Volume. 11887

Iran has installed advanced centrifuges at one of nuclear facilities: report
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TEHRAN – Two officials familiar with Iran’s nuclear activities told the Associated Press on Friday that Iranian technical experts told counterparts from the six powers last week that some of the cutting-edge centrifuge machines had been installed at a research tract of one of Iran’s enrichment sites. They gave no numbers.  
They said Tehran had done so by interpreting a provision of the interim Geneva nuclear deal in a way rejected by some of the six powers that sealed the Geneva deal with Iran.
Iran argued that it had a right to do so under the research and development provisions of the November 24 Geneva accord, said the officials, who represent countries that are members of the Vienna-based UN nuclear agency monitoring Tehran’s nuclear activities. 
Iran’s nuclear chief, Ali Akbar Salehi, also said on Thursday that his country was building a new generation of centrifuges for uranium enrichment but they need further tests before they can be mass-produced. 
Iran’s approach is being disputed by the United States and other representatives of the six powers — the United States, Russia, China, Britain, France and Germany — said the officials. They said they have argued that installing any centrifuge that increases overall numbers, particularly a new model, violates Tehran’s commitment to freeze the amount and type of enriching machines at November 24 levels.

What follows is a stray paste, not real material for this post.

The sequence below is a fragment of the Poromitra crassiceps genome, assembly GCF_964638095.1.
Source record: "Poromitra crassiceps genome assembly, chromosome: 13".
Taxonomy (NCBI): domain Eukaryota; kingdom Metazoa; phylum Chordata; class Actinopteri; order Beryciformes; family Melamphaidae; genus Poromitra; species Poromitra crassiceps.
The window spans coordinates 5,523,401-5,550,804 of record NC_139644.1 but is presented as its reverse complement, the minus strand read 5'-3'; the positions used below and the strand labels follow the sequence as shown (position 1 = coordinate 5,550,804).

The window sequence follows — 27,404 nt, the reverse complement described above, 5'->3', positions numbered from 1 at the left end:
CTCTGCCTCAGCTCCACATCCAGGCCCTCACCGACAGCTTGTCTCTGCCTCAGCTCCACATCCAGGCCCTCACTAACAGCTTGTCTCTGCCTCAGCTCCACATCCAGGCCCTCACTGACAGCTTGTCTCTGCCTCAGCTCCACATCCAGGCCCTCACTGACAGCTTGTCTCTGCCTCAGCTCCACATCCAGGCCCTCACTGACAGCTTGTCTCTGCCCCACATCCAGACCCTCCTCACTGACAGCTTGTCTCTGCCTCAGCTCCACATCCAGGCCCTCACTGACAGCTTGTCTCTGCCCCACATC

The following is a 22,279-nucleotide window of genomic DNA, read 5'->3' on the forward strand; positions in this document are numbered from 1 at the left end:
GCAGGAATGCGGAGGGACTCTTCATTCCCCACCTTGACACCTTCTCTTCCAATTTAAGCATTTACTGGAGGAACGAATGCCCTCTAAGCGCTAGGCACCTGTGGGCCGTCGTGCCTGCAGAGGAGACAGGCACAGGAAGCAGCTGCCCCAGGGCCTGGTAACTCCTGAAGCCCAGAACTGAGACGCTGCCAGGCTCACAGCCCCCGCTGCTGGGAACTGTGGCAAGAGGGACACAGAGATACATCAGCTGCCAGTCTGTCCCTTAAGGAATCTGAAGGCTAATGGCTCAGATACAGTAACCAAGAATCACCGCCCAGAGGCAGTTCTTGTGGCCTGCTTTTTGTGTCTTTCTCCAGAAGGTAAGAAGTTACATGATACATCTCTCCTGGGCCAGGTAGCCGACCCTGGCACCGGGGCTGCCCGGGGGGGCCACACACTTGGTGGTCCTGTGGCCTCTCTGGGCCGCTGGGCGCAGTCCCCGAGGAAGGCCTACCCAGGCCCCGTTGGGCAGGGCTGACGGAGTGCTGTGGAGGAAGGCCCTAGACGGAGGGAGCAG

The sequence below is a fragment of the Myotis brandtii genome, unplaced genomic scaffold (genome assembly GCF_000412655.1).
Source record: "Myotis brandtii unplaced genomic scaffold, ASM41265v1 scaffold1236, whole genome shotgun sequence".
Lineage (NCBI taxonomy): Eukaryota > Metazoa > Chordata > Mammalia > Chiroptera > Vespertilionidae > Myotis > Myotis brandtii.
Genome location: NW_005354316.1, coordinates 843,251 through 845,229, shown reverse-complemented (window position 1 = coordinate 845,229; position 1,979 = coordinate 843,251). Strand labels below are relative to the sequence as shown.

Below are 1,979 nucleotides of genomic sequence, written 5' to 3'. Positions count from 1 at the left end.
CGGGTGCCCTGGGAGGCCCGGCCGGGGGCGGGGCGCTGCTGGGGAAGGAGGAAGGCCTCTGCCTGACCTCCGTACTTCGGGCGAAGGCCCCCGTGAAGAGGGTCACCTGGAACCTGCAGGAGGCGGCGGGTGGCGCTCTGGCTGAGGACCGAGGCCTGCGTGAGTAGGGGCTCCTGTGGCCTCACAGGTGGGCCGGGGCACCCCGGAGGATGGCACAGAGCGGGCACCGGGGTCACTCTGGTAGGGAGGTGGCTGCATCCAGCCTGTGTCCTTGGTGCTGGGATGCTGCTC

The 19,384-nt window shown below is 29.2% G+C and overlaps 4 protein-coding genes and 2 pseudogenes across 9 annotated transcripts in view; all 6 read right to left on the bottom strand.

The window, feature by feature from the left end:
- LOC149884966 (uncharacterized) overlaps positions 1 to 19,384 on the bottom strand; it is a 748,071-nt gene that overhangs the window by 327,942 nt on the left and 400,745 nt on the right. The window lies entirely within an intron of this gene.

In commitments under the Geneva accord, Iran agreed to freeze the number of centrifuges enriching uranium for six months and only to produce models now installed or in operation, so it can exchange them piece by piece for any damaged ones. At the same time, the interim deal allows Iran to continue centrifuge research and development.
The disagreement contributed to the decision to adjourn the technical talks in Geneva last Sunday, the officials said.
Two technical meetings about Iran’s nuclear program since the November agreement have dragged on for several days, but a session planned in Geneva on Monday is scheduled to last only a day. That suggests that both sides are anticipating the need to return to their capitals for more consultations on the issue.
The development regarding uranium enrichment reflects the difficulties expected in implementing the November 24 deal as the two sides argue over interpretations of the document.
Asked for comment on the centrifuge issue, U.S. State Department deputy spokeswoman Marie Harf told the AP that the Geneva plan “makes very clear what Iran is and isn’t allowed to do,” adding Washington is ready to “vigilantly ensure” that the agreement is being implemented.
Ali Akbar Velayati, a senior advisor to Iran’s Supreme Leader, also commented on Friday on the process of talks between Tehran and world powers over the country’s nuclear program, saying Tehran would benefit by talking separately with the United States and the other five powers because each nation has separate interests “over various international issues.”

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